"int*" can only point to an int. (As a special case, "void*" is a
generic pointer type that doesn't point to any specific type of
object; it's a raw address that can be converted to and from other
pointer types.)

--
Keith Thompson (The_Other_Keit h) ks*@cts.com <http://www.ghoti.net/~kst>
San Diego Supercomputer Center <*> <http://www.sdsc.edu/~kst>
Schroedinger does Shakespeare: "To be *and* not to be"
Nov 13 '05 #198
Alan Connor <zz****@xxx.yyy > writes:
[...]
The fact that a bunch of obvious jerks don't like you is an extremely
good recommendation in my book, Roose.


Alan, I believe you're making a mistake. As a relative newcomer to
this newsgroup, I can certainly understand you not being interested in
some of the recent discussions about topicality and netiquette. Such
things are an unfortunate side effect of having such a free-wheeling
community with no central control.

Roose is, I believe, being deliberately disruptive. Richard and
others (including myself to some extent) have been criticizing him for
his behavior and correcting his misstatements. Richard in particular
has been an extremely valuable and valued contributor to this
newsgroup for many years, because of his technical expertise, his
willingness to share it with others, and his willingness to learn from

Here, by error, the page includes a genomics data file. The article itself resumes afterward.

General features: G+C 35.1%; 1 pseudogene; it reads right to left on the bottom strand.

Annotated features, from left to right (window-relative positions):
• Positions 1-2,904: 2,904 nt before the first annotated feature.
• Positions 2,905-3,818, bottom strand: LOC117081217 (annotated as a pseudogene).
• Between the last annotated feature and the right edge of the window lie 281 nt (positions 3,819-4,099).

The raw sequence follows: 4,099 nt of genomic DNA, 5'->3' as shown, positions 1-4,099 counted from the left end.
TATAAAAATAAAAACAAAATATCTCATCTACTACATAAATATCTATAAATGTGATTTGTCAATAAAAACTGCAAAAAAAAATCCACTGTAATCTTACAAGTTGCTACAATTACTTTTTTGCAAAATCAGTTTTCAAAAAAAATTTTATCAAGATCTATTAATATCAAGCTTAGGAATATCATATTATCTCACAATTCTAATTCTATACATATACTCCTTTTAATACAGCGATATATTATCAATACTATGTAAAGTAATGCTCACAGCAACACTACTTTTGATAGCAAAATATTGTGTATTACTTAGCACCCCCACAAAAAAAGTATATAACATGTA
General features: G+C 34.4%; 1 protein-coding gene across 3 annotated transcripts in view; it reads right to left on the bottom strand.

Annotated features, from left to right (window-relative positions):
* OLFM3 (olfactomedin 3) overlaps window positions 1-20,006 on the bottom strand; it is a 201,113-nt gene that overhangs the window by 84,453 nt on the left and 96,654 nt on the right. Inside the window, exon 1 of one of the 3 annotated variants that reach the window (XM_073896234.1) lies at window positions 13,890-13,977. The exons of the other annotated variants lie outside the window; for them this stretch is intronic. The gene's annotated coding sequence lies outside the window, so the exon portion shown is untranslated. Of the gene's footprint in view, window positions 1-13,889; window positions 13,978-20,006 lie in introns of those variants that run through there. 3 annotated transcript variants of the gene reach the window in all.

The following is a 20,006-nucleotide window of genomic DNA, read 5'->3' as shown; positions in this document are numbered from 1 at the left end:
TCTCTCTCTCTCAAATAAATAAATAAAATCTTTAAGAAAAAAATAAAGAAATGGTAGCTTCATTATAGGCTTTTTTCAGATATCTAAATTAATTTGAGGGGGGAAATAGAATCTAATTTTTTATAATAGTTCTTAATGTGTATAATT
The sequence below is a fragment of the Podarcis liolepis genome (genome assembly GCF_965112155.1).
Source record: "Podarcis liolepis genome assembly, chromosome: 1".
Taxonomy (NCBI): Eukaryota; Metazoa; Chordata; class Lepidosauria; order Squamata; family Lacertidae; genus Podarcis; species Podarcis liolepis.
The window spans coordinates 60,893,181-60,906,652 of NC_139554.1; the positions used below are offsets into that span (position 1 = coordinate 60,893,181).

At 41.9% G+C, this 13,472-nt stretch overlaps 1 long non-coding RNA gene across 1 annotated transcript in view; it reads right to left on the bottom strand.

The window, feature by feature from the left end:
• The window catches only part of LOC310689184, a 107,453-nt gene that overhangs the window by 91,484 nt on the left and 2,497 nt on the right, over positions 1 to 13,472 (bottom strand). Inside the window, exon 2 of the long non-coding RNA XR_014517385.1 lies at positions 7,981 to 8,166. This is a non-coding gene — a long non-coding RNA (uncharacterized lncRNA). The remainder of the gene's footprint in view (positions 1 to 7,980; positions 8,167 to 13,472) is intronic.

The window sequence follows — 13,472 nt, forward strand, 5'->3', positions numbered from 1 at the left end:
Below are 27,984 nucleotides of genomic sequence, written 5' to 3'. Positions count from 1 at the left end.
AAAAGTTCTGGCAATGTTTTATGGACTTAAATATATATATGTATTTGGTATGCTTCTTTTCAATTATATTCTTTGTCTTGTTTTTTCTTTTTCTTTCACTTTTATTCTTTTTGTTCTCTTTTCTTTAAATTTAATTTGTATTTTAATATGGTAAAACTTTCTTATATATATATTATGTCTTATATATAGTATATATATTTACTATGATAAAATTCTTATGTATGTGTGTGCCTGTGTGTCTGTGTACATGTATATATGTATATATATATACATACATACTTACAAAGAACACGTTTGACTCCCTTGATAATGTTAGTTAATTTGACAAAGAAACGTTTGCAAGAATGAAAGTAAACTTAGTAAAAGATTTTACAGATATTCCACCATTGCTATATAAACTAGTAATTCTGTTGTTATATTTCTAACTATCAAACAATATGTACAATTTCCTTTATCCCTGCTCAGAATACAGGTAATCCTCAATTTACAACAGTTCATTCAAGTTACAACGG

others. If you choose to pay attention to Roose and ignore Richard,
the loss will be yours.

That's my advice. Take it or leave it.

--
Keith Thompson (The_Other_Keit h) ks*@cts.com <http://www.ghoti.net/~kst>
San Diego Supercomputer Center <*> <http://www.sdsc.edu/~kst>
Schroedinger does Shakespeare: "To be *and* not to be"
Nov 13 '05 #199
Randy Howard wrote:
Great. I get killfiled (oh no!) for laughing at the obvious joke RJH was
referring to, with respect to Ritchie and topicality.

So be it.


Being killfiled by such people is like having your car registration number
written down in an eight-year-old car-spotter's notebook as you pass under
the trollbridge at seventy mph. You don't actually notice the event all
that much, and it certainly doesn't affect your life, but it makes /his/
day, and that's what matters.

--
Richard Heathfield : bi****@eton.pow ernet.co.uk
"Usenet is a strange place." - Dennis M Ritchie, 29 July 1999.
C FAQ: http://www.eskimo.com/~scs/C-faq/top.html
K&R answers, C books, etc: http://users.powernet.co.uk/eton
Nov 13 '05 #200